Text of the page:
18 Comments

  1. Geo
    December 14, 2011

    Did you write that out sitting on the bog? It’s a dreadful article, and it’s 5 minutes of my life I won’t get back. Cheers for that.

    Reply
  2. Mike Bhoyle
    December 14, 2011

    First up….I am a Celtic supporter. I would prefer that Celtic moves away from the SPL …to anywhere. ( within reason).
    We need to get away from a set up which should be impartial and balanced …but isn’t. I don’t know where you come from Mr. Thompson..but I’ll assume you’re English and don’t fully understand what goes on in our wee country.
    One club is favoured above all others and that stems from the make-up of the population. Scotland is predominatly Protestant and one club has taken on the mantle of being their representative. I have no problem with that , providing that it doesn’t interfere with natural justice within the game, and that’s where it is flawed. Let me also confirm that if we never played this club again….it would suit me fine. That, coupled with the unfortunate, but necessary need for income , dictates to me , that Celtic has to move.
    The EPL would be a terrific place for us …but it won’t happen…so why you’ve wasted an article on it …is surprising.
    Your final paragraph sums up , for me, exactly what will happen …TV will dictate , as it always does, and I see Celtic’s future in a “European” set-up.
    Finally, your criticism of the two Glasgow clubs is a bit hypocritical…considerin that your top 6 clubs in the EPL would sell their Granny ( they’ve already sold their souls) for a quick buck.
    Merry Christmas nonetheless.
    Mike.

    Reply
    • Bluenose
      December 15, 2011

      Cringe……..
      This myth of the Gers getting preferential treatment is becoming really boring now. You see everything that goes against you and nothing the goes for you.

      Reply
  3. Lorenz
    December 14, 2011

    I’m surprised at the negative reception to this piece, I quite enjoyed a discussion of a hypothetical route in to the english leagues for the Glasgow clubs, and it was nice to see that it didn’t just descend in to insulting Rangers or Celtic fans. I can’t help but think you missed the point a little. What I took from it, is that if the Glasgow clubs were that desperate then perhaps, hypothetically, the AFC Wimbledon route would be an option – with their resources it wouldn’t take long; from a wider context, we shouldn’t ignore the reason that they’re in the position they are, and that any system of self-serving is harmful to football, whether it’s a top two or a top 20, it creates the same unbridgeable chasms between the top and the bottom – the football league is more important than the EPL acknowledges.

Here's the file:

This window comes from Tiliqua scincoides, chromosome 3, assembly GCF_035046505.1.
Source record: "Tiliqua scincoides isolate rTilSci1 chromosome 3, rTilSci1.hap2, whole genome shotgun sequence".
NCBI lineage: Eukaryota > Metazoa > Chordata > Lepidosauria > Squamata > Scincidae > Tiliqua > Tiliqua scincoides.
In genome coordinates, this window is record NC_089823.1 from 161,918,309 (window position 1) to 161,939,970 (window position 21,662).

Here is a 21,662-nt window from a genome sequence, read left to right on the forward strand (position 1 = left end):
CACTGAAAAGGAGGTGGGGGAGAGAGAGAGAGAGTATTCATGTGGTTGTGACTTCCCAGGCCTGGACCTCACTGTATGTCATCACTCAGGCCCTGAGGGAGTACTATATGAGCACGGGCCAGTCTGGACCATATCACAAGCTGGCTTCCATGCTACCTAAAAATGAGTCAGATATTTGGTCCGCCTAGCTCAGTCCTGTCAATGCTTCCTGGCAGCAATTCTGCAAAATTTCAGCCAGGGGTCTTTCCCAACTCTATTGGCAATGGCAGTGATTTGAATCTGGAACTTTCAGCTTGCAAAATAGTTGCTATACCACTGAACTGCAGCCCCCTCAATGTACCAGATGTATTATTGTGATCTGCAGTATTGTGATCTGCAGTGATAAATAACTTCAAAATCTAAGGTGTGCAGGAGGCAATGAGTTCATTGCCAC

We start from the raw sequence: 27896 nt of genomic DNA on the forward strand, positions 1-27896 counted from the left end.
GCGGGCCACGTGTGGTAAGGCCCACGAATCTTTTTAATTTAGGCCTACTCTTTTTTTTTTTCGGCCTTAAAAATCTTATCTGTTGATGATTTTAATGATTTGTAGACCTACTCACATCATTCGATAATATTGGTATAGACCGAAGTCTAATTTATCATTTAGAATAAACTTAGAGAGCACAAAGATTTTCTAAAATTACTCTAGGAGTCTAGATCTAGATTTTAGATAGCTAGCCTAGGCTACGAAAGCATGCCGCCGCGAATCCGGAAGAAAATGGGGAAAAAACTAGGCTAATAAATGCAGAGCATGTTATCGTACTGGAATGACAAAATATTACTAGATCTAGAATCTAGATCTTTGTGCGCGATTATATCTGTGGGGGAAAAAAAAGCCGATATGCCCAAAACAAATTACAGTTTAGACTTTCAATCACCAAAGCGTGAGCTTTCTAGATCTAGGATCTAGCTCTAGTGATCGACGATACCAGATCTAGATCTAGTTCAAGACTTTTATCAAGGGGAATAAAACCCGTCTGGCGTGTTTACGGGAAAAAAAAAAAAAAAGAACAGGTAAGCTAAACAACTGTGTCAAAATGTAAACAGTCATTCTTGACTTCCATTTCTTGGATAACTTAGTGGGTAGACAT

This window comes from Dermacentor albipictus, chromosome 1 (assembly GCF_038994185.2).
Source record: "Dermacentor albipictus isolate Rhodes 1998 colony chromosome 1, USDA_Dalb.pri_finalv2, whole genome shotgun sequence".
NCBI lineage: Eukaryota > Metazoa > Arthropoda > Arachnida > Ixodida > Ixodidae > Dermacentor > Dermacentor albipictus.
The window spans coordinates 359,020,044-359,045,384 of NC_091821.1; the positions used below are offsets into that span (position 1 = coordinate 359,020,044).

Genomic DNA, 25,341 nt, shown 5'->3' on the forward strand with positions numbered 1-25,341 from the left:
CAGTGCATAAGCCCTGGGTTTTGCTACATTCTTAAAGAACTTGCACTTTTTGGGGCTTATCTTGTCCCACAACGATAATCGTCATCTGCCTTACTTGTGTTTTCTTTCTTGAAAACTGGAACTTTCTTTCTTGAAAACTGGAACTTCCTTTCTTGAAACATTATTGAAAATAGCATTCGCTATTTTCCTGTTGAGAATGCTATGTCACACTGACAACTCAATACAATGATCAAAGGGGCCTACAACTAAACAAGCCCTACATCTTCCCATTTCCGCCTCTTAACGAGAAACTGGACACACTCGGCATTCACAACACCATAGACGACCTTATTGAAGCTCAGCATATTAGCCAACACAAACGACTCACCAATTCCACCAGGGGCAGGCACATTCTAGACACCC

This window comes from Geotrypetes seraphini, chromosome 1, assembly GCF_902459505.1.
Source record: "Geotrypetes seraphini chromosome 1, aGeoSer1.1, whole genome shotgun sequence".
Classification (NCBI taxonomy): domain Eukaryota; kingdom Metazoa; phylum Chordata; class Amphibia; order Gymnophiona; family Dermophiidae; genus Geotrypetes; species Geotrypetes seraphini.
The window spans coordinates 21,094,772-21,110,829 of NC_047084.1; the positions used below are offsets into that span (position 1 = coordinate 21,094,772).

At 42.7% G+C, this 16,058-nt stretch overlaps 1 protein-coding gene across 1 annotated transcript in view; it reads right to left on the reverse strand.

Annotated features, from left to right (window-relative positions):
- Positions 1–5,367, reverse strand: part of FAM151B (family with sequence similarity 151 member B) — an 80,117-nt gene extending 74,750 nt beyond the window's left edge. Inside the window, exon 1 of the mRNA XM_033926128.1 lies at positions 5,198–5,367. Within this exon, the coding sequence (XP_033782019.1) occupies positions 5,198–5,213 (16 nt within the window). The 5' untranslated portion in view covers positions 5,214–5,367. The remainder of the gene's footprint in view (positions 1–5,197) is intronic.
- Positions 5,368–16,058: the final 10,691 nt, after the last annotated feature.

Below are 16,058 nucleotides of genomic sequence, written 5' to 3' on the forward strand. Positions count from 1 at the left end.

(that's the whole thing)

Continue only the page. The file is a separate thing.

@Mike he did describe the premier league as showing the same self-serving traits, I don’t think there is any doubt that the EPL is just as/more money hungry.

    @Geo 5 minutes of your seemingly miserable life wasted will probably equate to the 2 seconds I wasted reading your comment, it’s an interesting idea, the Old Firm starting from the bottom, the implications for all of Europe’s top leagues and the unappreciated value of the football league. Still, it’s much easier not to think and just leave a bitter comment.

    I enjoyed it Matt, ignore that clown.

    Reply
  4. Latif
    December 14, 2011

    Mike, how did you manage to read just about the only article I’ve ever read about the Old Firm joining the English League that just talks about them as two big clubs in a poor league and doesn’t mention any of the stigmas… and still come out chatting about religion?

    Reply
    • Mike Bhoyle
      December 14, 2011

      I used it to reinforce my reasons for wanting Celtic out of Scotland’s football clutches…no more ..no less.
      For the record…my mother was…and my wife is…a Protestant…so please don’t jump to wrong conclusions…as you’ve obviously done here.Read my post again….for what it says and not for what you think it says.

      Reply
      • Latif
        December 14, 2011

        Your reasons for wanting Celtic out of Scotland are because there is a protestant-led conspiracy to make sure Rangers can operate above the law of the game? Come on… Your mother and your wife being protestant has nothing to do with it… you’re (through your association) accusing Rangers of being the sole problem – the religious divide that is peddled by both clubs is the fault of both clubs… by which I mean their supporters. I’m not accusing you directly, of course, it’s a minority for both. But I can tell you a one scot to another, scotland might be mostly protestant but if you ask any fan outside of the old firm, it doesn’t matter what banner either fly under, they’re disliked equally.